AACTA International Award for Best Supporting Actor

From Wikipedia, the free encyclopedia
Jump to: navigation, search
Best International Supporting Actor
AACTA Award
Country Australia
Presented by Australian Academy of Cinema and Television Arts (AACTA)
First awarded 2013
Currently held by Michael Fassbender, 12 Years a Slave (2013)
Official website http://www.aacta.org

The AACTA International Award for Best Supporting Actor is an accolade given by the Australian Academy of Cinema and Television Arts (AACTA), a non-profit organisation whose aim is to "identify, award, promote and celebrate Australia's greatest achievements in film and television."[1] The award is presented at the annual AACTA International Awards, which rewards achievements in feature films, regardless of the country the film was made.[2] The winners and nominees are determined by the international chapter of the Academy, which comprises eighty members of Australian filmmakers and executives.[3] It was first handed out by the Academy in 2013 (for films released in 2012) as a discretionary prize, with Robert De Niro being the first recipient.[4]

Winners and nominees[edit]

In the following table, the years listed correspond to the year of film release; the ceremonies are held the following year. The actor in bold and in dark blue background have received a special award; those in bold and in yellow background have won a regular competitive award. Those that are neither highlighted nor in bold are the nominees. When sorted chronologically, the table always lists the winning actor first and then the other nominees.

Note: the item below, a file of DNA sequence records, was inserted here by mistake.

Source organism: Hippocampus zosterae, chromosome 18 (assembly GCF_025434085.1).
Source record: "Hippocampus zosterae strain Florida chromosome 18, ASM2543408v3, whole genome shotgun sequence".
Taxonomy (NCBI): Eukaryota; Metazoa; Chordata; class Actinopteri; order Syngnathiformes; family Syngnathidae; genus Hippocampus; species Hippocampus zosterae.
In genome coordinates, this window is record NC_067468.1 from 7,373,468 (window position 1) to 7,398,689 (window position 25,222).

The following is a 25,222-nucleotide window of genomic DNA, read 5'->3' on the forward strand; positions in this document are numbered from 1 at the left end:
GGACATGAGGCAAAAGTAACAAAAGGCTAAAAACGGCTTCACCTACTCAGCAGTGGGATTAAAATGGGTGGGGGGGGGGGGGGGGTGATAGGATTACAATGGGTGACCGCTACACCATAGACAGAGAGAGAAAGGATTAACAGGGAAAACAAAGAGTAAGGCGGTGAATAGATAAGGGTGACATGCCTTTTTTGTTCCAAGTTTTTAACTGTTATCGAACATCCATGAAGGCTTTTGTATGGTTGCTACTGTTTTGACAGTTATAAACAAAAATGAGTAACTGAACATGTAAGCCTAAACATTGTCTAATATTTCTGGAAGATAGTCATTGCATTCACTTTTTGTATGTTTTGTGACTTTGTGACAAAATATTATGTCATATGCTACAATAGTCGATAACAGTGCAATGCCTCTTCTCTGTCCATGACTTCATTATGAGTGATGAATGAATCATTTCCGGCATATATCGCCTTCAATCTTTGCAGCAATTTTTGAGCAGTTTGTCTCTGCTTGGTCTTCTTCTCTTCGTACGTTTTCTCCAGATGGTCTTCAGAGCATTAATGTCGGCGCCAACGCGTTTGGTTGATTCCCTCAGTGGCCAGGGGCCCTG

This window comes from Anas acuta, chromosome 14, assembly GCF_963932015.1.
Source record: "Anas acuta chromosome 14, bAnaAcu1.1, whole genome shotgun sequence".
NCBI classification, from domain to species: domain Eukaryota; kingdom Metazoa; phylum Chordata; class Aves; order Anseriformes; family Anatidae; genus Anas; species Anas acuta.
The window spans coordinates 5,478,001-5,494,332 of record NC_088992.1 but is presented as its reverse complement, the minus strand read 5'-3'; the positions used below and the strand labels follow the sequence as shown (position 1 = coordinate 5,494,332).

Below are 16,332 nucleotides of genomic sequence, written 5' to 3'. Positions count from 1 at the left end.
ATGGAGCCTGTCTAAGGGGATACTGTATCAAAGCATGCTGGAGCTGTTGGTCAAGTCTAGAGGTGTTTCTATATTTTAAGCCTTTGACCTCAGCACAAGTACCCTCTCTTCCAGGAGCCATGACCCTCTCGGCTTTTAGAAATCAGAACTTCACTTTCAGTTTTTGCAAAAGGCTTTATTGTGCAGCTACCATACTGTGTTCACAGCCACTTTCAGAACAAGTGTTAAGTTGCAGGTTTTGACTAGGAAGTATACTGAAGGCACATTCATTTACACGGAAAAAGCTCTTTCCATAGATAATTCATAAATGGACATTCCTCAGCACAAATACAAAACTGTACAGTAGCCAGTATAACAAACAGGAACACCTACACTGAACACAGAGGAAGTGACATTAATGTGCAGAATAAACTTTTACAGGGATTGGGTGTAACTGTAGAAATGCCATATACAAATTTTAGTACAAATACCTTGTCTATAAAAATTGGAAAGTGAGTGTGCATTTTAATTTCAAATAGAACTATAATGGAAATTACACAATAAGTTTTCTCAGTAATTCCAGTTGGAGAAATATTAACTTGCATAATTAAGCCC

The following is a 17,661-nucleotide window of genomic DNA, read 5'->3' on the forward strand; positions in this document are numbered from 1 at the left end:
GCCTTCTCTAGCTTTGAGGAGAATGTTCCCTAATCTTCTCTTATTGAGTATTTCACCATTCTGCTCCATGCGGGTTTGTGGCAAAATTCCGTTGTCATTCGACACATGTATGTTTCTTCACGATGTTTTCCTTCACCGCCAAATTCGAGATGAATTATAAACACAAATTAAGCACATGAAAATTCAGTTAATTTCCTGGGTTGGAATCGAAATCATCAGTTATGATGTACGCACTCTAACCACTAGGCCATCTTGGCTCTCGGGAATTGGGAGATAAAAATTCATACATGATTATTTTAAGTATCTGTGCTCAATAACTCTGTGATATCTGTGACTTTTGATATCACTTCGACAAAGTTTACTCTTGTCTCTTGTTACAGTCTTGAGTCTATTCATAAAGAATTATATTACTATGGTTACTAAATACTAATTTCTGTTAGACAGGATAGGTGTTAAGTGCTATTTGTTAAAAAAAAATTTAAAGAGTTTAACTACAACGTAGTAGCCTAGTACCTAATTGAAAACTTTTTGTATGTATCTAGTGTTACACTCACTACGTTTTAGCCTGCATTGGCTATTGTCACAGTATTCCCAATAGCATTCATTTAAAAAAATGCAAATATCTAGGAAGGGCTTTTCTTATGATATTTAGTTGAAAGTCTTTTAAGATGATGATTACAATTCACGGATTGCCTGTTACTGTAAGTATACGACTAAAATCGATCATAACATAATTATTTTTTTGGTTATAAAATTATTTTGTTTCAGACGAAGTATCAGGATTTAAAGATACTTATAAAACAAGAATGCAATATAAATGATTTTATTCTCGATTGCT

Winner of a discretionary award
  Winner of a competitive award

2010s[edit]

Year Actor Film Character
2012
(2nd)
Robert De Niro Silver Linings Playbook Patrizio "Pat" Solitano, Sr.
2013
(3rd)
Michael Fassbender 12 Years a Slave Edwin Epps
Bradley Cooper American Hustle Richie DiMaso
Joel Edgerton The Great Gatsby Tom Buchanan
Jared Leto Dallas Buyers Club Rayon
Geoffrey Rush The Book Thief Hans Hubermann

See also[edit]

References[edit]

  1. ^ "AACTA – The Academy". Australian Academy of Cinema and Television Arts (AACTA). Retrieved 23 December 2013. 
  2. ^ "AACTA – The Awards - AACTA International Awards". Australian Academy of Cinema and Television Arts (AACTA). Retrieved 23 December 2013. 
  3. ^ "Australian Academy announces nominees for 3rd AACTA International Awards". Australian Academy of Cinema and Television Arts (AACTA). 13 December 2013. Retrieved 18 December 2013. 
  4. ^ McKenny, Leesha (28 January 2013). "Local acolades [sic] reward cinema's big hitters". Brisbane Times (Fairfax Media). Retrieved 23 December 2013. 

External links[edit]